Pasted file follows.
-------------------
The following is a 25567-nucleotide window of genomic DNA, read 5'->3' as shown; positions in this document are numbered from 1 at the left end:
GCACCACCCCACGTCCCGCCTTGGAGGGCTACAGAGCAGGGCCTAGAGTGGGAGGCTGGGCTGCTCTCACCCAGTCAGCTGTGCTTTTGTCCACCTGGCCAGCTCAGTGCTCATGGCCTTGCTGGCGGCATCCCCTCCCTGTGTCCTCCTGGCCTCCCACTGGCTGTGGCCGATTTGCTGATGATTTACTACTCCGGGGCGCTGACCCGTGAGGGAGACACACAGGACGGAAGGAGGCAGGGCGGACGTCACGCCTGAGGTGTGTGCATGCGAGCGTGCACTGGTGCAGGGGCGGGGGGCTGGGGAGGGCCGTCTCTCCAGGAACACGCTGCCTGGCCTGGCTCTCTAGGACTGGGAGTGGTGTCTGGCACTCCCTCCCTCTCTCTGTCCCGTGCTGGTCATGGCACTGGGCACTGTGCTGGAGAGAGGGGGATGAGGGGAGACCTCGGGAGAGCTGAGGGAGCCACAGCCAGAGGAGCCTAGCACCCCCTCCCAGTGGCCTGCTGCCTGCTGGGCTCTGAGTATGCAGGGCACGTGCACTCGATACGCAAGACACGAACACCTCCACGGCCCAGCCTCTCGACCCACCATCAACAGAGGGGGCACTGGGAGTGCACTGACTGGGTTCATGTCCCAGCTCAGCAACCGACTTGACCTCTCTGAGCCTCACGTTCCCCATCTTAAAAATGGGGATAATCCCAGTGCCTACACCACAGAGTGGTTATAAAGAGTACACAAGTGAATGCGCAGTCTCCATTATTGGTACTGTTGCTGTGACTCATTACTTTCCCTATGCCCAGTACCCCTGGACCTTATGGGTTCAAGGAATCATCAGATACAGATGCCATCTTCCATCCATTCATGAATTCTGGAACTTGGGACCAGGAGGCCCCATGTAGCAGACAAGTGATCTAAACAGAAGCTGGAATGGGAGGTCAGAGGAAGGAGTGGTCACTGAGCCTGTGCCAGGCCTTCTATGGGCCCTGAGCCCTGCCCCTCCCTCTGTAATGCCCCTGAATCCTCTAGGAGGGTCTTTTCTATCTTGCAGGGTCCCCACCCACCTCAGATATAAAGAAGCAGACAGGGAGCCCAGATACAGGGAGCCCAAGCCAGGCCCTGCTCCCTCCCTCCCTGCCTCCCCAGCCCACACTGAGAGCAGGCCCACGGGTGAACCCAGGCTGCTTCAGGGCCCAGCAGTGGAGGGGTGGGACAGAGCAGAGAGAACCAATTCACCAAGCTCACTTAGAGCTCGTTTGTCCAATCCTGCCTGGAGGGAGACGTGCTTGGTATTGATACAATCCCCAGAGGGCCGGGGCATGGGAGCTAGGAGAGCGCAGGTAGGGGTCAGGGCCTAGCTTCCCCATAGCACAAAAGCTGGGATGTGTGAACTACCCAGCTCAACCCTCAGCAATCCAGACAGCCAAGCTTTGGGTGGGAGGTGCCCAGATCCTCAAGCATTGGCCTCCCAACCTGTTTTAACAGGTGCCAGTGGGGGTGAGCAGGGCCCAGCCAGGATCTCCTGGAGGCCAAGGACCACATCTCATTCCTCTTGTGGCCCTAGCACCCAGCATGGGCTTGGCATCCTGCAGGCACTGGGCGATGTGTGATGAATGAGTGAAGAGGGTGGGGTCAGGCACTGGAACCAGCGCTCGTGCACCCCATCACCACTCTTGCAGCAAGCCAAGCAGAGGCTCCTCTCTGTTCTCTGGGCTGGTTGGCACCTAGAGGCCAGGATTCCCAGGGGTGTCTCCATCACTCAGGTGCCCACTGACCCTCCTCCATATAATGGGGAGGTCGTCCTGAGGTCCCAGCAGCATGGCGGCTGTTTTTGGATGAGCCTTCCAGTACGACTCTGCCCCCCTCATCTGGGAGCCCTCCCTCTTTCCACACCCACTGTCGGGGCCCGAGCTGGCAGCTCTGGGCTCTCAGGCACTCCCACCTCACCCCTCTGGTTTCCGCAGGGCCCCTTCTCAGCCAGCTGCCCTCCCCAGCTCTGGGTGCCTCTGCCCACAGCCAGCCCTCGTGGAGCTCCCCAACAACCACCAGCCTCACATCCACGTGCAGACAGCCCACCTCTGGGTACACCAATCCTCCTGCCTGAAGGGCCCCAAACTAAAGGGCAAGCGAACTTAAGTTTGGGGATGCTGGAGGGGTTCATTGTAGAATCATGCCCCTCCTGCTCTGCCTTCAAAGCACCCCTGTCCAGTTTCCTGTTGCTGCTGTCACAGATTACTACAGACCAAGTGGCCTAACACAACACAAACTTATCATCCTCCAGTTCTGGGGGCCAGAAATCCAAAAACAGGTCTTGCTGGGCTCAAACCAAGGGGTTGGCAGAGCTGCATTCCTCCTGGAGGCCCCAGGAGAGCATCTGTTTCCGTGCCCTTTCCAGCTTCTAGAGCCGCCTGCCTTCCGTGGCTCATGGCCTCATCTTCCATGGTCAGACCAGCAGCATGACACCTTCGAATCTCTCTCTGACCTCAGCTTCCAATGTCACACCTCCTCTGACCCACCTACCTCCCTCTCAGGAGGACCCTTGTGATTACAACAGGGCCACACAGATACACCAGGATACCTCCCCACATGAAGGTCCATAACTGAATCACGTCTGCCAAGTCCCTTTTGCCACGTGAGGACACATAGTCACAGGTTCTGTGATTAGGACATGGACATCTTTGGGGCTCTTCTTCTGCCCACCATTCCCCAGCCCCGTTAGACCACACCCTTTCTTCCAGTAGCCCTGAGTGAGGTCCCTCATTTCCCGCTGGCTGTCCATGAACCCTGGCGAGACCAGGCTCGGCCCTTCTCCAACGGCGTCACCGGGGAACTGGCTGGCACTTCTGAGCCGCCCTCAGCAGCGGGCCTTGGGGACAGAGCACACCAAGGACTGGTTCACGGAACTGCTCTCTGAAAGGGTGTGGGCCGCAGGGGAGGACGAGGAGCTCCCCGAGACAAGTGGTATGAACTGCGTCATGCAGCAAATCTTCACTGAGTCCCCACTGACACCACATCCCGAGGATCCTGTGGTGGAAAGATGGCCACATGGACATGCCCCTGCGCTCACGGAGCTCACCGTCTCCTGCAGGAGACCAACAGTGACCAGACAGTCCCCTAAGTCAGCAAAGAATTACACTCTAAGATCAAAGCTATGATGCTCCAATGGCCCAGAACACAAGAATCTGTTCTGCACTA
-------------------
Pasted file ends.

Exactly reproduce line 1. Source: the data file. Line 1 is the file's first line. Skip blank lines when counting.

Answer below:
The following is a 25567-nucleotide window of genomic DNA, read 5'->3' as shown; positions in this document are numbered from 1 at the left end: